Lawyer Peter J Gleason filed a court document Friday that asked a judge to block access to communication between he and Michael Cohen related to two alleged victims of now-former New York Attorney general Eric Schneiderman.
There was fairly instant speculation that the New Yorker exposé that led to Schneiderman’s resignation wherein four women accused him of physical, emotional, verbal and sexual abuse, two on the record, may have come from the Cohen and/or the Trump camp. The authors say that didn’t happen but one, Ronan Farrow, says it’s “…no surprise there were other investigations—legit ones and political smears—as allegations were so widespread.” He also says they had “no knowledge of Gleason.”
It’s complicated, but here’s what you need to know about Gleason’s connection to Donald Trump and his lawyer Michael Cohen, Schneiderman, a longtime NY tabloid reporter named Steve Dunleavy, and, Gleason himself:
1. A Letter From Gleason to the Judge Handing the Michael Cohen Case Requesting HIs Correspondence With Cohen Related to Now Disgraced NY AG Eric Schneiderman be Seale Has Opened a Can of Worms
In Gleason’s motion letter to Judge Kimba M. Wood, the judge handling the Michael Cohen case in the Southern District of New York district court, wants his communication with Michael Cohen sealed. Cohen, whose home, office and hotel room were raided and all documents seized now being poured over, and Gleason spoke, Gleason said and the subject was two women who Gleason claimed came to him in 2012 and 2013 alleging they were abused by Schneiderman. Gleason said he told the first woman that came to him, “…how invariably the very entities that were established to protect would ultimately turn on her to protect the power elite including Schneiderman.”
Gleason claims that a “logical recommendation” would have been to report the allegations ot the New York District Attorney, then as now Cyrus Vance, but Gleason said “based on my past experience Past experience in reporting prima facie political corruption that was ignored by the office, some of which were ultimately prosecuted elsewhere. I wanted these women to be believed about the horrific experiences with Schneiderman that wouldn’t be brushed under the rug.” He said he discussed it with Stephen Dunleavy longtime tabloid reporter, New York Post columnist under owner Rupert Murdoch, and ‘A Current Affair’ tabloid TV host “who suggested and offered to discuss the matter with Donald Trump,” Gleason wrote the judge.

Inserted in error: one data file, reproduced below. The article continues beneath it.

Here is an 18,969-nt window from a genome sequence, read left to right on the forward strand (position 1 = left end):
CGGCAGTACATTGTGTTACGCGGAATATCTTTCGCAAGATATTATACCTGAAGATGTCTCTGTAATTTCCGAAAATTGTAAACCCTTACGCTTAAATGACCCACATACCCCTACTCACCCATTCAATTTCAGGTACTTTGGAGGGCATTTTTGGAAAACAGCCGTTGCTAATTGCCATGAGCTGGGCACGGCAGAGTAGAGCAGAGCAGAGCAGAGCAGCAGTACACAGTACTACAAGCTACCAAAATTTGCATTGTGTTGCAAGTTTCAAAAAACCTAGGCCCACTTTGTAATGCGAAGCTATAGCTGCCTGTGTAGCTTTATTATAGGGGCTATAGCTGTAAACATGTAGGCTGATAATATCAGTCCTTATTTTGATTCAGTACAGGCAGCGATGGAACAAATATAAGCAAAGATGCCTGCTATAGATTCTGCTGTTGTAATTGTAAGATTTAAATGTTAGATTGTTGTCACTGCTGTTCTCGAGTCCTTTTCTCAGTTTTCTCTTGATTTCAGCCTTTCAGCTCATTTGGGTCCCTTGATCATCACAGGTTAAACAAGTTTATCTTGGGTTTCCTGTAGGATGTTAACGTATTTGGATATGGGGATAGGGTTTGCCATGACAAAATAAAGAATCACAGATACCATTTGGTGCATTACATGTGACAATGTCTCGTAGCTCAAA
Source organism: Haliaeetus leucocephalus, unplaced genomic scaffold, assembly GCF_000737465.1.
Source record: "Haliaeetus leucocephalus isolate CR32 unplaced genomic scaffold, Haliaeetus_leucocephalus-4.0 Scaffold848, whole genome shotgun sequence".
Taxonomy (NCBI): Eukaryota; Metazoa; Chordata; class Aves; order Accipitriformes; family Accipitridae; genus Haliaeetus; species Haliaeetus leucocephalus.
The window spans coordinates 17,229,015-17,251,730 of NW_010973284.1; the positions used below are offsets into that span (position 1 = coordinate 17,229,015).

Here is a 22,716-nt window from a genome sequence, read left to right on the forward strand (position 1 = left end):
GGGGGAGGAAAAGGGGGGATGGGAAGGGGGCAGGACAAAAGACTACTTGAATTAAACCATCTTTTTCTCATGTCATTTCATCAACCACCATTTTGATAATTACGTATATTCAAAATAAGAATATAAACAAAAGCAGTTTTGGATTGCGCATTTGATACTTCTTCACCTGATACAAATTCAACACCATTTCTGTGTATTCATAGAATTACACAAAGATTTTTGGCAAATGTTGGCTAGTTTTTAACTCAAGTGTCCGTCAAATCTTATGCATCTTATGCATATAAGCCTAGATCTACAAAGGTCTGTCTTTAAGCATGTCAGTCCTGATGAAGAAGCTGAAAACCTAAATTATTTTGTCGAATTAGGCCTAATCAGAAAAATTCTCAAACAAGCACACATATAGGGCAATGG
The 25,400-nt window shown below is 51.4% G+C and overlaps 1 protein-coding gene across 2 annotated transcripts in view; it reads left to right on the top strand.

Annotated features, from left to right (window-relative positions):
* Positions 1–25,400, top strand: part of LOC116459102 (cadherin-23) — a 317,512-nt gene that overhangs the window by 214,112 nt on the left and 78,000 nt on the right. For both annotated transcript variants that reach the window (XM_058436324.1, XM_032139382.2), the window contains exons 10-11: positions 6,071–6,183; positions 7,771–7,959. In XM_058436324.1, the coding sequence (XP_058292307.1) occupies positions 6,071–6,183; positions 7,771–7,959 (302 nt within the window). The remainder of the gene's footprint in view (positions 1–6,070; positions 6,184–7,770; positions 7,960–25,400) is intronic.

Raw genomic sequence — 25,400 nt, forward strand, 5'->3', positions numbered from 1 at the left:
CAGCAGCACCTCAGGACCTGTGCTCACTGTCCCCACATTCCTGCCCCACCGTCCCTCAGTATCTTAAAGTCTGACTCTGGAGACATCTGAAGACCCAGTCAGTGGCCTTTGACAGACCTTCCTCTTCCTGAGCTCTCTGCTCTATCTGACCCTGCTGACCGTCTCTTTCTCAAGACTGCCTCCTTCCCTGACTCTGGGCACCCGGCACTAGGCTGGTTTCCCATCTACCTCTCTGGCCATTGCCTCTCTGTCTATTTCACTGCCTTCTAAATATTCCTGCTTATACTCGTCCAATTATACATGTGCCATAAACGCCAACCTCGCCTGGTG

“Mr. Dunleavy did indeed discuss the matter with Mr. Trump as evidenced by a phone call I received from attorney Michael Cohen. During my conversations with Cohen I shared with him certain details of Schneiderman’s vile acts on these women. The extent of Mr. Cohen memorializing any communications is unknown. However these two women’s confidentiality as victims of sexual assault should be superior to that of any unrelated subpoena. Gleason asksWood to to issue “a protective order and seal” of any correspondence he had with Cohen “regarding our communications which pertain to Schneiderman’s assault on these two women.”
Tweeted early Friday by reporter Adam Klasfeld, the immediate questions on Twitter included why did Gleason’s friend Dunleavy suggest they talk to Trump, why did Cohen get involved, why not suggest the women go to police, and finally, there’s speculation about the timing of the New Yorker story where four women accuse Schneiderman and the letter to the court from Gleason coming a few days afterward.
The journalists, Ronan Farrow and Janet Mayer took to Twitter to respond:
2. A Lawyer Admitted to the NY Bar in 2009, Gleason is a Former NYPD Officer & FDNY Firefighter
According to his LinkedIn page, Gleason was a New York City police officer from 1983 to 1986 and then became a FDNY firefighter that same year, 1986. His bio says he was a firefighter and fire marshal wit the FDNY until 1996 and fire marshal from 1986 to 1996.
He was also a Coast Guard reservist for two decades, his LinkedIn says.
Gleason attended the City University of New York Law School, the years are not listed on his bio, but was admitted as an attorney in 2004.
3. Gleason, Who Ran Unsuccessfully for NYC Council in 2009, Blamed a Scorching Expose By the Village Voice For His Loss. The Voice Investigation Raised Myriad Questions About Gleason
The Village Voice, a then free weekly New York City ink-on-paper publication, which ceased print operation in 2017, ran a damming profile of Gleason in the months before a city council election.
Voice reporter Wayen Barrett wrote, “Gleason has magically emerged from the shadows as a serious contender though his career so far has been, to put it kindly, shadowy.” Barrett, an infamous New York muckraker and authority on Donald Trump—as evidenced by his years of reporting on the then-developer and his published tome about Trump and as was noted in the January 2017 New York Times story that announces his death at age 71; “Barrett’s voluminous background files from the Trump biography, and his professional courtesy, made his Brooklyn home a mecca for investigative reporters during the recent presidential campaign.”